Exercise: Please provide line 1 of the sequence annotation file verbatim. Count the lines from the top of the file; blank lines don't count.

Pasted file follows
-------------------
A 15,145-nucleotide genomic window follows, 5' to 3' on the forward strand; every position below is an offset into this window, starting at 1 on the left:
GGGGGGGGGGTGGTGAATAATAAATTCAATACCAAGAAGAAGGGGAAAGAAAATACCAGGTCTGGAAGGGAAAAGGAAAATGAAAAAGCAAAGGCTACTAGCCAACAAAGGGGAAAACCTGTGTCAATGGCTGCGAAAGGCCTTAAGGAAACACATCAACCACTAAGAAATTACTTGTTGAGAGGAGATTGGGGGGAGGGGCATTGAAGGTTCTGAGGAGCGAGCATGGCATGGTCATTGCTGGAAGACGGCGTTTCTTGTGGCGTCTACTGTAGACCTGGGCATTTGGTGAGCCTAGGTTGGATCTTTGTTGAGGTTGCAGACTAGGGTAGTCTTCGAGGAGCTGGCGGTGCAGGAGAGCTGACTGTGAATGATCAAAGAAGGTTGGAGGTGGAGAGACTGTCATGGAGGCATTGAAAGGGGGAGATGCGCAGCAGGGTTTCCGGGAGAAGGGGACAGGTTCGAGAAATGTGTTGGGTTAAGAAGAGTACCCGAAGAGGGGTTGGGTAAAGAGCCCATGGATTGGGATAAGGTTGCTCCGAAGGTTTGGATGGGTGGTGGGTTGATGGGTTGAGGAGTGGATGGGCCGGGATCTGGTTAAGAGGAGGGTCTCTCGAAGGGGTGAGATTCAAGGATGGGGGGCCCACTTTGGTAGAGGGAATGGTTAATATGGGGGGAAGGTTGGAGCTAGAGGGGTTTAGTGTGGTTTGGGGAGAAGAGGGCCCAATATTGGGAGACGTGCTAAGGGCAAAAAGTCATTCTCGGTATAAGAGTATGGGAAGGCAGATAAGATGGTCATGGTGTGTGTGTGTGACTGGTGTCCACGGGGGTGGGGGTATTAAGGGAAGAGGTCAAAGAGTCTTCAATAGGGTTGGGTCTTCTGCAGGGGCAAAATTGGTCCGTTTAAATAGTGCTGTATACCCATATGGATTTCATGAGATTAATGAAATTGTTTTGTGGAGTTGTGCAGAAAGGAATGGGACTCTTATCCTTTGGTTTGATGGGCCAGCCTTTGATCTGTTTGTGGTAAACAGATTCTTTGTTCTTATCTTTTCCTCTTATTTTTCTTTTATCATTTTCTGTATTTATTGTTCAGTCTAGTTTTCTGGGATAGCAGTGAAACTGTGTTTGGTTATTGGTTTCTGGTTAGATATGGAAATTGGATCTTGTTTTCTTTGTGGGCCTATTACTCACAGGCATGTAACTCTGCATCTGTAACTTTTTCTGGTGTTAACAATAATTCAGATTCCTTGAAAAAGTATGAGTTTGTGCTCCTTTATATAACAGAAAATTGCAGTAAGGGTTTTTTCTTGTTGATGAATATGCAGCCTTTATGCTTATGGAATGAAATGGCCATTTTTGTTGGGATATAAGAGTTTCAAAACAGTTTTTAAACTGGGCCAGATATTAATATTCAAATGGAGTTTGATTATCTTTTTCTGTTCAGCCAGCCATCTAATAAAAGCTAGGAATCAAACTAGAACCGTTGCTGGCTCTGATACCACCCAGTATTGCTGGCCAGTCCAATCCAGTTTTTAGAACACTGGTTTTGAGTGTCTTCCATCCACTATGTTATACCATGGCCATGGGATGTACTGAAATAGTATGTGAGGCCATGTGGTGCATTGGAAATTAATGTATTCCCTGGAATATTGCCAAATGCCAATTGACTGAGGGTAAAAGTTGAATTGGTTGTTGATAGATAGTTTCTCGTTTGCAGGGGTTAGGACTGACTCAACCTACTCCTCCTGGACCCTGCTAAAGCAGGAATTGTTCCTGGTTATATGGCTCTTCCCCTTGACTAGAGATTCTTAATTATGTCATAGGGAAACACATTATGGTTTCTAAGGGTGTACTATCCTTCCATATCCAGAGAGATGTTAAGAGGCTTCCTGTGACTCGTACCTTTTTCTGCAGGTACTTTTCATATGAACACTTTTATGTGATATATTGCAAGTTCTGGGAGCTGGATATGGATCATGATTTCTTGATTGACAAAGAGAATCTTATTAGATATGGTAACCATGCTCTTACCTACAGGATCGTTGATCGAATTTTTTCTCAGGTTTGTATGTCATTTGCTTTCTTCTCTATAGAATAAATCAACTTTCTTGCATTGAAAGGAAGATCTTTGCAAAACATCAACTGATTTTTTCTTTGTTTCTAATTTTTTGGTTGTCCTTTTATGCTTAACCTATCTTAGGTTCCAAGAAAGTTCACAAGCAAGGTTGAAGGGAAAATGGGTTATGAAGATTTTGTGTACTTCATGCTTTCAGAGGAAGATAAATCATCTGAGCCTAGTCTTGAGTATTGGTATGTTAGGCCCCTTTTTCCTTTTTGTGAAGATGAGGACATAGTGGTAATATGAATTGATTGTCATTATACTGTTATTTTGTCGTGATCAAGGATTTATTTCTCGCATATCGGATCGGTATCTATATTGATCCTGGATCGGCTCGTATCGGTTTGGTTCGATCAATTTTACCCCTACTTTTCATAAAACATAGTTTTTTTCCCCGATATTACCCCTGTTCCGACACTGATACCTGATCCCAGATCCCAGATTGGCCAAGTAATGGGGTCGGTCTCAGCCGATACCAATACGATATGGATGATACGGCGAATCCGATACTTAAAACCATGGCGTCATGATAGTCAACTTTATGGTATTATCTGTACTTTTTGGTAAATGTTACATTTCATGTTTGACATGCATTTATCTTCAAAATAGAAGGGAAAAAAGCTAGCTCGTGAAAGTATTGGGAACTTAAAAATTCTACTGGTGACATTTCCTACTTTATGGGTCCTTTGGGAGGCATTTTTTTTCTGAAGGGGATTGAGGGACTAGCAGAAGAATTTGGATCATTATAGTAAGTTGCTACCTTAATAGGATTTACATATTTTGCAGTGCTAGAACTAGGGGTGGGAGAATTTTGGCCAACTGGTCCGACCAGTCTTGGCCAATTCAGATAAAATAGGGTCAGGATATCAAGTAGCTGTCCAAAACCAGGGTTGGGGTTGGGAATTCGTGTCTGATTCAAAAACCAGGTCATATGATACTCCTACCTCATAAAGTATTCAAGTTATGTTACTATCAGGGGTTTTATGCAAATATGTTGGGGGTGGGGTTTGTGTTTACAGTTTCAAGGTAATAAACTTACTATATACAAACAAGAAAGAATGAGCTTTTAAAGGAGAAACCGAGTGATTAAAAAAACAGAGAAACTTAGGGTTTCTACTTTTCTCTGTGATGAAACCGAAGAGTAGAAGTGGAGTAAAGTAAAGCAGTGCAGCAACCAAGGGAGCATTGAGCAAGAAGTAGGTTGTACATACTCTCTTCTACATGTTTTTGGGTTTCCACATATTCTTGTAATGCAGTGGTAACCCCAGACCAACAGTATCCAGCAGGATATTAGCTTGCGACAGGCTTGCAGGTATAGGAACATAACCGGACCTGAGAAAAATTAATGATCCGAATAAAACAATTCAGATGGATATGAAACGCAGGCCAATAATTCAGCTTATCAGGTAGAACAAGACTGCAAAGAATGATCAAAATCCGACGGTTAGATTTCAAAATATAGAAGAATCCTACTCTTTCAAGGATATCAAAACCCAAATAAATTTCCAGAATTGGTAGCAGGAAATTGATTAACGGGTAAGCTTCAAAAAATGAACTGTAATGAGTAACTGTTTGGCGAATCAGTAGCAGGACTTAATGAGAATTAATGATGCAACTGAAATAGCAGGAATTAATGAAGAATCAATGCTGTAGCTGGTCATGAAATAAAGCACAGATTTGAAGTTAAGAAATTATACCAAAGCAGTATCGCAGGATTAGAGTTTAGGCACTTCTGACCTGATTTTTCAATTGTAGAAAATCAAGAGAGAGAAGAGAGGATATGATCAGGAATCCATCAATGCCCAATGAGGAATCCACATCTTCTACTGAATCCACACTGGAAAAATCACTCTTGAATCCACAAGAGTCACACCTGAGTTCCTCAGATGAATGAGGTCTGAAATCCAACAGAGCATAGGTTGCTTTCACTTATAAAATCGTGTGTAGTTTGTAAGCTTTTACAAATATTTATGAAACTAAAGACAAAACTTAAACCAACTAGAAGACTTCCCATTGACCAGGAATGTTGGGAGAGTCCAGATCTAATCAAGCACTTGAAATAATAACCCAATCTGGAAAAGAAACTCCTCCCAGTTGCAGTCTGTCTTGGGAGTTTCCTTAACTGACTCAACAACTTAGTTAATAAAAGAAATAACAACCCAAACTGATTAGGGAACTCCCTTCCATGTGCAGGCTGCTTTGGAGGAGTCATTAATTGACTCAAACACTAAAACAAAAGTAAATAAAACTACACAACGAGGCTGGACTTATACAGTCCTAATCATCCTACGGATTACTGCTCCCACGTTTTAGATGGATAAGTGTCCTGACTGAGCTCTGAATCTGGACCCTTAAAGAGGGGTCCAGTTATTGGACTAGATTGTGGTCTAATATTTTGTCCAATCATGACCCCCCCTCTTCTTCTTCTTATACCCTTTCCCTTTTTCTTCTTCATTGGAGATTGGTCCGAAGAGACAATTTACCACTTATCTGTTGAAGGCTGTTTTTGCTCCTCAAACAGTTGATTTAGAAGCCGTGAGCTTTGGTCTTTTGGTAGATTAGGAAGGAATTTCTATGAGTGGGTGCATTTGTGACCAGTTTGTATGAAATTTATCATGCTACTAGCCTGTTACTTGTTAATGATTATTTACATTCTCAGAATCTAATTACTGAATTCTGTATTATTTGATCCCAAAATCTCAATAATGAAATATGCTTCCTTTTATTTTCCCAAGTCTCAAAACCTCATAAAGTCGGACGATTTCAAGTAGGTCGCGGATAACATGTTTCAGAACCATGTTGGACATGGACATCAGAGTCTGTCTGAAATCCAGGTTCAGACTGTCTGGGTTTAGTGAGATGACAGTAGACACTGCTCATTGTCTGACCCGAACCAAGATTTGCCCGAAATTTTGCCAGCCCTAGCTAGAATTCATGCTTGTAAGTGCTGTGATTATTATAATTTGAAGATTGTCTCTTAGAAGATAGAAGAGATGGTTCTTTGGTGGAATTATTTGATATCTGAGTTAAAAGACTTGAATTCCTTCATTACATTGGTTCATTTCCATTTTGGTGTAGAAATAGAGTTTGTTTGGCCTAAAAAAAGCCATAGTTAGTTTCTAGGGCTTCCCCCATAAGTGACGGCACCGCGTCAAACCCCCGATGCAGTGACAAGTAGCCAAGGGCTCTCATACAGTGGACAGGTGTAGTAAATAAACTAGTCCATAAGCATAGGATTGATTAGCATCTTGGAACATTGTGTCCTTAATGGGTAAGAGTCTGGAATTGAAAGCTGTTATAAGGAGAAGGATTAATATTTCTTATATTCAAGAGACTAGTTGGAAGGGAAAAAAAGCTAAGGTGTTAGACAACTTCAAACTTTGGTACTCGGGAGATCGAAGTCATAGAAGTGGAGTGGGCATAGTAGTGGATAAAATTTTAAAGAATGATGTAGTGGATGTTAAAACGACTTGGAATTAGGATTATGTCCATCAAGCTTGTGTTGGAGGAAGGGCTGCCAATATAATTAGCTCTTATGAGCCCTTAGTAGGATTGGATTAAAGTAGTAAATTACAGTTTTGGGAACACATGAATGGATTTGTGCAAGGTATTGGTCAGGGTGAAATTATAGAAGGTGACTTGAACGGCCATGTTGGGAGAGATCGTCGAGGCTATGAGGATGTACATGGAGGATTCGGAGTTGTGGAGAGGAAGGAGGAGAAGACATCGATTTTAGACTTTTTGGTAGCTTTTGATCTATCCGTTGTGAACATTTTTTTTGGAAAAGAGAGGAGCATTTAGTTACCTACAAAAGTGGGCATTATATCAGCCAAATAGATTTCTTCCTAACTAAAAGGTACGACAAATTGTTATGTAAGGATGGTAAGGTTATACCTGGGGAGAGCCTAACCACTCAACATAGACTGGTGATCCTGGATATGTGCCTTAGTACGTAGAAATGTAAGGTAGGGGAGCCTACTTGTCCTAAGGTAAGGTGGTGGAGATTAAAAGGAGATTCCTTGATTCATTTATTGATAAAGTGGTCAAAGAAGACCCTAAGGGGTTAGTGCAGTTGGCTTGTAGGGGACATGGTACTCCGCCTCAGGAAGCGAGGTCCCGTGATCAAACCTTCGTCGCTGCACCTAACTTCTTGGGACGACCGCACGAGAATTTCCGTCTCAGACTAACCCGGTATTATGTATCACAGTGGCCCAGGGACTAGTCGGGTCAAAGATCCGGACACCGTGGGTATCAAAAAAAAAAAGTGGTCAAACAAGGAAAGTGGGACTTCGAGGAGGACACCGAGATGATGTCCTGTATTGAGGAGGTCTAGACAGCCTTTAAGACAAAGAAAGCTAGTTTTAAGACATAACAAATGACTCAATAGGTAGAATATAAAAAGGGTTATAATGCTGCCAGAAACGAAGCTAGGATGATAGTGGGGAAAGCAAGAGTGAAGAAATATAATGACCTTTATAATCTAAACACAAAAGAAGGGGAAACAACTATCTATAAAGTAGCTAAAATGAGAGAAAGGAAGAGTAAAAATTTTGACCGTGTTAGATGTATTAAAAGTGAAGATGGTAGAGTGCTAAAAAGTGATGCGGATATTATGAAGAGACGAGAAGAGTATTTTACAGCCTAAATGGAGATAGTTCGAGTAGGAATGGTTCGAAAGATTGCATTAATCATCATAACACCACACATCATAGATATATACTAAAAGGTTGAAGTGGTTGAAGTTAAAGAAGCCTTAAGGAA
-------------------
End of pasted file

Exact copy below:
A 15,145-nucleotide genomic window follows, 5' to 3' on the forward strand; every position below is an offset into this window, starting at 1 on the left: